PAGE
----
After pointing out that some drinking was indulged in by the lawyers of the circuit, Whitney says that Lincoln "did not drink at all." He goes on to say, however, that "once I remember several of us drove out to the residence of Reason Hooton, near Danville, where we were treated to several varieties of home-made wine. A mere sip of each affected Lincoln, and he said comically: 'Fellers, I'm getting drunk.' That was the nearest approach to inebriety I ever saw in him."

At that time the Hooton house was out in the country east of Danville. During the many years since, Danville grew and expanded until it engulfed the Hooton abode and now the dwelling stands in the midst  p81 of a completely built-up residential neighborhood. Situated on a grassy knoll, with only a single oak tree shading it, the house is conspicuous for its obvious great age, although it is maintained in good condition.

When Lincoln and his friends visited the Hooton abode, the master of the house was one of the leading farmers of Vermilion County. Near his house he cultivated a large vineyard and wine making occupied part of his time.

One of the earliest settlers of Vermilion County, coming to the region in the early 1840's, Reason Hooton had acquired a large tract of land and established a family whose descendants helped to build the present city of Danville. The house in which he entertained Lincoln was built in the early 1850's. It is a two‑story home of rusty brown brick with a low-pitched, gabled roof. An addition was built on to the south portion of the house in 1890 by Reason Hooton's son, Sylvester. The fireplaces in the original portion have been removed.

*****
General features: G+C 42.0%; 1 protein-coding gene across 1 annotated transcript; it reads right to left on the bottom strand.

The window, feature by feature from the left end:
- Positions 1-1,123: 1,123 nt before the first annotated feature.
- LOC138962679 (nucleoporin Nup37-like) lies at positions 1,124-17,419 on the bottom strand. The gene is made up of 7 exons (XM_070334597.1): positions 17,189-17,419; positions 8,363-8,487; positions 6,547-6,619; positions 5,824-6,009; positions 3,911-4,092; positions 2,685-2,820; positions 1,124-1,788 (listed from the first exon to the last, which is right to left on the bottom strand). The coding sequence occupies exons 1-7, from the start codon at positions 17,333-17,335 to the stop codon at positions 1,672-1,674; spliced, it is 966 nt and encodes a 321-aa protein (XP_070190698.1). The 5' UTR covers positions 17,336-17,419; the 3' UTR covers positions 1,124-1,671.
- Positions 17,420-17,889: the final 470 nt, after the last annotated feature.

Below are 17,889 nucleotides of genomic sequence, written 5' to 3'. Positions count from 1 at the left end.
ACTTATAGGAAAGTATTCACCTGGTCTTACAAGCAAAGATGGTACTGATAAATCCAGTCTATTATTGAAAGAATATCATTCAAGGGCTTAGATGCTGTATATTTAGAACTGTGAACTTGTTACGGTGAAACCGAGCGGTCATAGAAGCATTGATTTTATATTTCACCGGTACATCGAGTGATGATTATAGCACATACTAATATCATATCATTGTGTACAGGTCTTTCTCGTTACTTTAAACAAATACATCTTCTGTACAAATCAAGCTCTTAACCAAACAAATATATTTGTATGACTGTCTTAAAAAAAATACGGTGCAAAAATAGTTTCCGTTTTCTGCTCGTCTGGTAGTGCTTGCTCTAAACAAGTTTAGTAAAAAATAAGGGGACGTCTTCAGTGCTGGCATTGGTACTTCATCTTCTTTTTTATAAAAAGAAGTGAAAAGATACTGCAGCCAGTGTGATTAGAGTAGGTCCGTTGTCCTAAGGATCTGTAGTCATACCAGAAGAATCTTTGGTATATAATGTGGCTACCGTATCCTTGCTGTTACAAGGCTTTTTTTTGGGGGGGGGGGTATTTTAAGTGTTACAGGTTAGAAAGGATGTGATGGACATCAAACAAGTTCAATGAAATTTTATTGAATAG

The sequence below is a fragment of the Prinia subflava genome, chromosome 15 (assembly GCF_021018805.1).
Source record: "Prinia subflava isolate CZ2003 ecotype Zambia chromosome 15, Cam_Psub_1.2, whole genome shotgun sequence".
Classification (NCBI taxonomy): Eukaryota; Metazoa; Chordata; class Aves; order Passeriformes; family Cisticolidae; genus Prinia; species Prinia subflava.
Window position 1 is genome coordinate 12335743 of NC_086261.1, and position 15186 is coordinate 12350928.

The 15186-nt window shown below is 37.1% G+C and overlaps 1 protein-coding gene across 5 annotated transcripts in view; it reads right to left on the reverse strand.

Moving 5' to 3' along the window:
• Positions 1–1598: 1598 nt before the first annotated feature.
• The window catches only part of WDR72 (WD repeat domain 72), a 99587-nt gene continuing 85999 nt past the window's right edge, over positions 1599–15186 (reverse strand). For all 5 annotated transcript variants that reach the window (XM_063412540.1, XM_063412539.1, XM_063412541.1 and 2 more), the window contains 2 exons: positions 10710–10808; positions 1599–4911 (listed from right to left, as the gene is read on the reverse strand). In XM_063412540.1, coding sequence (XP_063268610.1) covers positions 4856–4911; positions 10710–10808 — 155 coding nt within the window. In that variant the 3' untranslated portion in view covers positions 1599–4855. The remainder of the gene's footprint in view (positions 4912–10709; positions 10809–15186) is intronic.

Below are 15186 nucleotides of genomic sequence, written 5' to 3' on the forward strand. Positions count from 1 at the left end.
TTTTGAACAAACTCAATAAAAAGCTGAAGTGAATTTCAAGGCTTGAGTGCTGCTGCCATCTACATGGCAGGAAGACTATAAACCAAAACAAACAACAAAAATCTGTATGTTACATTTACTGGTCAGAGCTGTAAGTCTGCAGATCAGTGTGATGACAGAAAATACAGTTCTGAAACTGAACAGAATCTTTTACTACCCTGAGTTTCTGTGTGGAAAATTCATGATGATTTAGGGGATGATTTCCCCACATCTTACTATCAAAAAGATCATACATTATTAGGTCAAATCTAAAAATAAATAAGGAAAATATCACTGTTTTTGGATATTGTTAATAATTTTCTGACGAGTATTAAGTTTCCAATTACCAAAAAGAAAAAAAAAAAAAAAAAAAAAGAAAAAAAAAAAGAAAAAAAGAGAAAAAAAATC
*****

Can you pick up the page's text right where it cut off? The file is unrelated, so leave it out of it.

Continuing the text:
Thayer's Notes:

a Drury has Hooten thruout; but this is a mistake, as I learned from a family member (e‑mail is wonderful, and thank you!):

Reason Hooton was my great-great grandfather and the correct spelling is as I have written it, Hooton. Danville, IL is my home town, and I was last in the old Hooton home in 1968 during a visit there to see my grandfather's cousin Maude Hooton, then 90 years old. She died in October 1971 and the property was then sold by Eunice Hooton, Maude's niece.

Confirmation comes by records at Find-a‑Grave; Reason Hooton (b. Oct. 12, 1812, d. Jul. 27, 1880) and Maude Hooton (1878‑1971) are both buried in Spring Hill Cemetery, Danville.

[decorative delimiter]

b A reader who has lived in Danville pretty much all his life recalls walking to and from school past the old Hooton house; but, sadly, he writes me that not long after the article on this page was written, the old house was torn down and a nursing home was put up in its place, called International Nursing Home. Since then the nursing home in turn has closed and the building houses The Threads of Time, a sewing shop; and a small office. He concludes, "It would have been nice if it could have been saved and restored." A GoogleMaps view of the site (sometimes slow-loading) shows that, apart from the loss of history, the neighborhood was in no way improved by the apparently needless demolition.

[image ALT: Valid HTML 4.01.]

Page updated: 28 Mar 13